Author Topic: C&O trail  (Read 2403 times)

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Offline aggie

C&O trail
« on: July 29, 2021, 07:56:52 pm »
I am currently riding the C&O from Cumberland to DC.  IMO this has to be one of the poorest maintained trails in the country.  I understand NPS is underfunded but it appears they do absolutely no trail maintenance other than a bit of mowing.  The trail is extremely rough, rutted and muddy (even without rain).  It seems like an unmaintained logging road with rocks, roots, ruts and holes.  They have closed part of the trail (signage) near the Paw Paw tunnel for no apparent good reason.  There isn’t any work currently being done on the cliff face that would necessitate a horribly difficult detour.  The GAP trail is a paved (even though it isn’t paved - just crushed limestone) superhighway compared to the C&O.



Offline John Nettles

Re: C&O trail
« Reply #1 on: July 29, 2021, 11:41:34 pm »
Yep, it was like that back in 1982 when I rode it from Harper's Ferry to DC.  I called them once and asked about it and they said it is to it remains "natural".  I pointed out how all the National Forests and tons of other National Parks have pavement, maintenance, etc.  His response was well DC decides such things.  I said, You are in DC! To which it was the stereotypical "it is above my pay grade".

I think they should at least grade it and place crushed granite so it is like a regular rail trail.  Heck, charge a fee if needed like the National Parks.  Also, a few water taps along the way would be nice.

At least you are out touring though!
Tailwinds, John

Offline BikePacker

Re: C&O trail
« Reply #2 on: July 30, 2021, 08:01:03 am »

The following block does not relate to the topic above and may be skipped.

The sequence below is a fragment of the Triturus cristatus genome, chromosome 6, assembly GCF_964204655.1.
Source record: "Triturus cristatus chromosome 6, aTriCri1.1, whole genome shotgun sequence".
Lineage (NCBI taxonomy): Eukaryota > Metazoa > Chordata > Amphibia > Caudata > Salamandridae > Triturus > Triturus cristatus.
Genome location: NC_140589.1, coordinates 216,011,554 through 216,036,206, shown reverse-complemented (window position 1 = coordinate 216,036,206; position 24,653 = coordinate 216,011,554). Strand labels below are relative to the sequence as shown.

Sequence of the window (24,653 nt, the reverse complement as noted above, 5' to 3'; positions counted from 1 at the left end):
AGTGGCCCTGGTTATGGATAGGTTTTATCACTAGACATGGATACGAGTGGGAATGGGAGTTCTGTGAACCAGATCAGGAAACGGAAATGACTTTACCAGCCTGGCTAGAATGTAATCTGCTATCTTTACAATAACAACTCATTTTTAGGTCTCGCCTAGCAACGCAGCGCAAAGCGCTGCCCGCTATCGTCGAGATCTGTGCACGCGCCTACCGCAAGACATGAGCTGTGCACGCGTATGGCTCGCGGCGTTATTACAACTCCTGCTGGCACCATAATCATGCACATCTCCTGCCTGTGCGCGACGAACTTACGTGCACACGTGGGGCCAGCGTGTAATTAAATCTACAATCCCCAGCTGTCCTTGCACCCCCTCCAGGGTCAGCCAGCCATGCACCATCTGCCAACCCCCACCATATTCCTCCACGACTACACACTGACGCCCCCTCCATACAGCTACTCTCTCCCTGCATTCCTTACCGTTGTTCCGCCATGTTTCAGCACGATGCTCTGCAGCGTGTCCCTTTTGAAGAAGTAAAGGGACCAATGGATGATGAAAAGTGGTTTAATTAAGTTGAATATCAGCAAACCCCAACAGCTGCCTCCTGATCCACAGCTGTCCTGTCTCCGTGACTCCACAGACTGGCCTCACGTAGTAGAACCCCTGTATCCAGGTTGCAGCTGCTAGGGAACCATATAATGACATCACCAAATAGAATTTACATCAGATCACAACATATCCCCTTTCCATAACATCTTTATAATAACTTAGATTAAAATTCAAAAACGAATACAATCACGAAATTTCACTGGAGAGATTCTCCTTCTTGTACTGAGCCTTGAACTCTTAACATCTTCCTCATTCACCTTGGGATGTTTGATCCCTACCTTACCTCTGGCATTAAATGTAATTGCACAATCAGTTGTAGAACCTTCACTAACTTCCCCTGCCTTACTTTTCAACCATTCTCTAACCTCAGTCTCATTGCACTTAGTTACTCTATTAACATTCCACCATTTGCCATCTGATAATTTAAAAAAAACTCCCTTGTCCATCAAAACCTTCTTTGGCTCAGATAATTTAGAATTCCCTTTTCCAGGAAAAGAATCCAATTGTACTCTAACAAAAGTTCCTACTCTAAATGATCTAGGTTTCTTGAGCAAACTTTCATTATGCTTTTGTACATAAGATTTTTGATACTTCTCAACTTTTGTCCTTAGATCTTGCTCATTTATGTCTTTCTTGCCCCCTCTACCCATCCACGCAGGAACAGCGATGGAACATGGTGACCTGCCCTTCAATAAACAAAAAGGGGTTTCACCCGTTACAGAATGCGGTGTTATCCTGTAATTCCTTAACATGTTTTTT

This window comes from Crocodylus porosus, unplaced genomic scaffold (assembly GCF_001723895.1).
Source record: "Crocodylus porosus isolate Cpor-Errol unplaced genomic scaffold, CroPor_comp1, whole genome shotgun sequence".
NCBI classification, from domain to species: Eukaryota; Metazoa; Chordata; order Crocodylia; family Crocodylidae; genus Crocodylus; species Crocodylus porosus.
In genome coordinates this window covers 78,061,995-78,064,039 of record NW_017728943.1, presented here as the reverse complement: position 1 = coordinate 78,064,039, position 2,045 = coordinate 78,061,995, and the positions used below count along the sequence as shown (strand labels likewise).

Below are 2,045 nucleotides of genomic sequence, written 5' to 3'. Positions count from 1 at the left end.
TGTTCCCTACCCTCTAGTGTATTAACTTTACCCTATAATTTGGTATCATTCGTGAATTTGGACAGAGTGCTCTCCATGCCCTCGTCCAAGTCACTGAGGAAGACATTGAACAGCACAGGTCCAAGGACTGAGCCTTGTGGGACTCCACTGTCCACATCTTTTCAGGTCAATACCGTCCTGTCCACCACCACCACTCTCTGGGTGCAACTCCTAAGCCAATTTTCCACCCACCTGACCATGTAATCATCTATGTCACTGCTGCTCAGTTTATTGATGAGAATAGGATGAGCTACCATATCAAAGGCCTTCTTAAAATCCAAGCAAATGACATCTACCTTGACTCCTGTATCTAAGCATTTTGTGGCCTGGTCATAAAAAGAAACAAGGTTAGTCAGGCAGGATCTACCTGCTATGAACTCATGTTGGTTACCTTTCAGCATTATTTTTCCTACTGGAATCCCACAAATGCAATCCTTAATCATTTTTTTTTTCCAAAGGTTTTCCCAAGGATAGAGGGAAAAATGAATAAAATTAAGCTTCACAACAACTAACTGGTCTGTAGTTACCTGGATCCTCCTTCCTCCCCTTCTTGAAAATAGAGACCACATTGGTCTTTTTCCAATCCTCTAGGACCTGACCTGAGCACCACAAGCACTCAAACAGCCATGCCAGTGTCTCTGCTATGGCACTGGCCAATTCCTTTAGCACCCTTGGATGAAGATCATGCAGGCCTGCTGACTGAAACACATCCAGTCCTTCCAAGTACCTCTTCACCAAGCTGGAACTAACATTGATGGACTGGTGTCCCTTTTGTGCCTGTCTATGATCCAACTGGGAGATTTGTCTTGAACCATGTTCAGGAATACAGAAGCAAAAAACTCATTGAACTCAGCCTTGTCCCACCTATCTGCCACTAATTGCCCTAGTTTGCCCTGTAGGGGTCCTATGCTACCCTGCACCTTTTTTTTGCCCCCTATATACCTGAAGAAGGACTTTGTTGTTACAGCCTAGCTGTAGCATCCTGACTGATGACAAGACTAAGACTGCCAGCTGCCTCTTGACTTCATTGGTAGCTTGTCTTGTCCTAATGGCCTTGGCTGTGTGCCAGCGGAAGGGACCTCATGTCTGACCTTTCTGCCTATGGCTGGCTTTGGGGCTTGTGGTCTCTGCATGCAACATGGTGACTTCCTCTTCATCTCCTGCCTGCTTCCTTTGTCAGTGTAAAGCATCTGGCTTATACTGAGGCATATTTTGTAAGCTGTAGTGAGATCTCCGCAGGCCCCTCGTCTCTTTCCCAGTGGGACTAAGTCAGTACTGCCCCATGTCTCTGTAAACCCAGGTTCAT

I am currently riding the C&O from Cumberland to DC.  IMO this .....
While it is sad to hear of the current status, I am appreciative of your update of C&O realities, Aggie.

Online donald.stewart.92

C&O trail
« Reply #3 on: July 30, 2021, 11:05:41 pm »
The Paw Paw tunnel had rock slide damage and NPS has been out fixing it. The detour was a nice change of scenery for me and not difficult.

Storms did a lot of repeated damage to the trail in past years in spots they already fixed. It’s a lot of work to repair the 150+ miles.

NPS even started doing crushed stone paving like the G.A.P.

The C&O is better than my ‘home trail: Delaware Canal State in PA.
« Last Edit: July 30, 2021, 11:10:53 pm by donald.stewart.92 »

Offline John Nettles

Re: C&O trail
« Reply #4 on: July 31, 2021, 07:57:55 am »
The C&O is better than my ‘home trail: Delaware Canal State in PA.
Thanks for the info.  I know that trail is one I want to avoid then  ;D
Tailwinds, John

Offline staehpj1

Re: C&O trail
« Reply #5 on: July 31, 2021, 09:01:28 am »
The following is based on older info, but I doubt it has changed much over the years...  I think maintenance has always been spotty and taken time to happen.  Unless times have changed expect parts to be double track consisting of two deep ruts.  It is a long trail and I don't think the goal is to have a great well maintained surface.  I think it is okay if you know what to expect and go when conditions have been decent weather wise.  It can be truly awful if the weather has been really wet though.  Pick a time when it is and has been fairly dry and don't expect a great surface and it might be a nice ride depending on what you want.